First Person: Occupying Our Homes, Fighting Foreclosures
By Robert Derenthal, Occupy Atlanta
With a staggering number of homes being foreclosed upon this year and the millions of families facing homelessness, one would hope a grassroots resistance against the epidemic of foreclosures would spring up.
Well, the resistance is rising. Occupy Atlanta is about to enter into its fifth month of defending families from morally reprehensible and legally questionable evictions due to foreclosures.
Most often the thieves are banks who extend predatory loans and conduct shady exchanges of property. Other times the thieves are not banks but are instead corporations such as Investors One Corporation. This entity claims ownership over the Frazer home in South Dekalb, near the county line.
Occupy Atlanta is coming up on its fourth week of occupying the Frazer family home at 3662 Wellhaun Road in unincorporated DeKalb County.
This house on Wellhaun Road is home to a four-generation family. The homeowner, Christine Frazer, with her daughter, her toddler grandson, and her 85-year-old mother face the threat of eviction everyday at the hands of Investors One Corp.
In the defense of this family and in defense of their home, we have set up tents and refuse to leave until Ms. Frazer, fondly known as Chris, is able to sleep securely in her home.
Upon arrival we began thinking of ways of making our presence known in the area. We made signs that were put up in Chris’s yard and along the roadside outside of the street. They said things like, “Warning-Class Warfare Ahead,” “Foreclose on Banks, Not People,” and “We Shall Not Be Moved.”
In the front yard of the home, between two trees, we flew a bed sheet banner, “This Home Is Occupied.”
The tents, the signs, and the banner made it clear who had moved in next door.
Then it was time to start knocking on doors to get to know the community. We formed three teams and canvassed the street Chris lives on and the two closest neighborhoods.
The responses were largely positive; everyone recognized that foreclosures and evictions are not only detrimental to individual families, but also detrimental to communities.
We invited them all to our very first weekly community meeting that Saturday. We took down names, email addresses, and phone numbers to form a contact list. When the marshals come to complete the eviction, neighbors, Occupiers, and friends will be called to defend the Frazer home.
The writ of possession has reached the Marshal’s office and is active as of March 21st.
We must defend the home during business hours throughout the week. We implore any and all who are sympathetic to this cause to participate in defending the home from the hands of a broken system. Come and join us in the resistance.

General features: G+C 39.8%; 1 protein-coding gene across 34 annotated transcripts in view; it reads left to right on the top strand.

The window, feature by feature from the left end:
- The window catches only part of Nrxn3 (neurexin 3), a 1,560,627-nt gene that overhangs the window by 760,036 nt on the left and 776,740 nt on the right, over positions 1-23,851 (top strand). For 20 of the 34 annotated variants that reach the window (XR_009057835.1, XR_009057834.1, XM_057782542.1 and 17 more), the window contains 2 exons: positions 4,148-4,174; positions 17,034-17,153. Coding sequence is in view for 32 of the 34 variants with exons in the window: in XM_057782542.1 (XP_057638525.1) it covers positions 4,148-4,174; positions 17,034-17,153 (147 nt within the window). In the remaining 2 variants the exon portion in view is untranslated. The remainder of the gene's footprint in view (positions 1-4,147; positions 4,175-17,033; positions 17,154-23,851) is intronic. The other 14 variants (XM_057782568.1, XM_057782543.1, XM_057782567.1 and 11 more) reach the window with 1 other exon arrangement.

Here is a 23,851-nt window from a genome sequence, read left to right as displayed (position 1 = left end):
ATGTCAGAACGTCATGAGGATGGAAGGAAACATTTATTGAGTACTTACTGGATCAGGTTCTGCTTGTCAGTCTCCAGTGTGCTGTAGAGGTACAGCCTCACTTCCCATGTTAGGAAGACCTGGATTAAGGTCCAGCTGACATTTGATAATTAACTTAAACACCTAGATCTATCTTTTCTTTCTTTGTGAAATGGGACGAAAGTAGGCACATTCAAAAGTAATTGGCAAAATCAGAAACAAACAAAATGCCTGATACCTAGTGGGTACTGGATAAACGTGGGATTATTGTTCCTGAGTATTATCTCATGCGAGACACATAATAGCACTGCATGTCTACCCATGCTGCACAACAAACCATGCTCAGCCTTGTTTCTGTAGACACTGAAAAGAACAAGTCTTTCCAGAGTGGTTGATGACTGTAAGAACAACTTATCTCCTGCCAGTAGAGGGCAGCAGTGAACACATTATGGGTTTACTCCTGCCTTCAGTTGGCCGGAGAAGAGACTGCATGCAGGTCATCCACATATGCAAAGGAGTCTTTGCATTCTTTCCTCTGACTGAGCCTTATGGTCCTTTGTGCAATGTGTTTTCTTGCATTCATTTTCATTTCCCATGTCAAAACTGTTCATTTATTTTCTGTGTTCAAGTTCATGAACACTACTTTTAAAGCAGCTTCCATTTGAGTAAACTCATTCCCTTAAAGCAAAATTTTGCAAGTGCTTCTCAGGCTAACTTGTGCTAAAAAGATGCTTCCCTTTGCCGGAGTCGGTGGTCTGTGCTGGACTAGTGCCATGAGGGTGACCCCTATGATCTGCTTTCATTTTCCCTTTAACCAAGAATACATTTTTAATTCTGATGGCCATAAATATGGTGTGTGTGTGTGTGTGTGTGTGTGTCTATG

Walking down Wellhaun Road, one can see how truly desperate the area has become. The four homes at the end of the cul-de-sac stand vacant either foreclosed upon or abandoned.
According to one of Chris’s neighbors, a long time resident of this struggling community, one of the homes has been empty for nearly fifteen years. The long-vacant home is overgrown by vines, the windows are broken, and the walls and ceiling are falling in.
A van is in the driveway up on blocks, probably the remnant of a car theft. The other uninhabited homes are not in much better shape. One, according to neighbors, played host to meth-producing squatter for time. Another was bought for a pittance at public auction; the new owner began and then abandoned a renovation and left it to rot.
Houses like these, in addition to presenting a danger to their communities, bring down the value of every home in the area, and families suddenly find themselves underwater and their biggest investment a fraud.
One neighbor expressed his concerns about the uncontrollable decline in his neighborhood at the community meeting.
He vented his frustration over the lack of decency demonstrated by those who drive down Wellhaun Road and dump trash from their car windows onto the overgrown front lawns of abandoned properties.
Those of us newly occupying the Frazer home looked at each other with the same idea on our minds, “We can start with this.”
We told the neighbor that we would begin a cleanup of the neighborhood, starting the next weekend and for as long as necessary. He seemed taken aback at the idea that what had become a personal chore had become a communal occupation.
So, Occupy Atlanta got our hands dirty a week later and the results were: the truck bed of a pickup filled with bags of trash, tires, pieces of wood, a broken television, a tidied Wellhaun Road, and a smiling neighbor.
Now that we have met the immediate neighbors, taken down their information, and regularly kept them informed of events, we enter a new phase. While we protect the Frazer home from the threat of immediate eviction, we are embarking on a project of expansion. Only a few miles in every direction from this home are other homes at varying states of the foreclosure process, or are in pre-foreclosure.
A useful program has allowed us to identify all the homes in foreclosure in the area and the facts are staggering: dozens of homes in almost every neighborhood for miles around.
Some streets have several homes in foreclosure and more pop up every few days.
We want the people of South Dekalb to occupy their neighborhoods. We want the entire country, coast to coast, to occupy their communities. It is to be hoped that a model for the entire country is developing.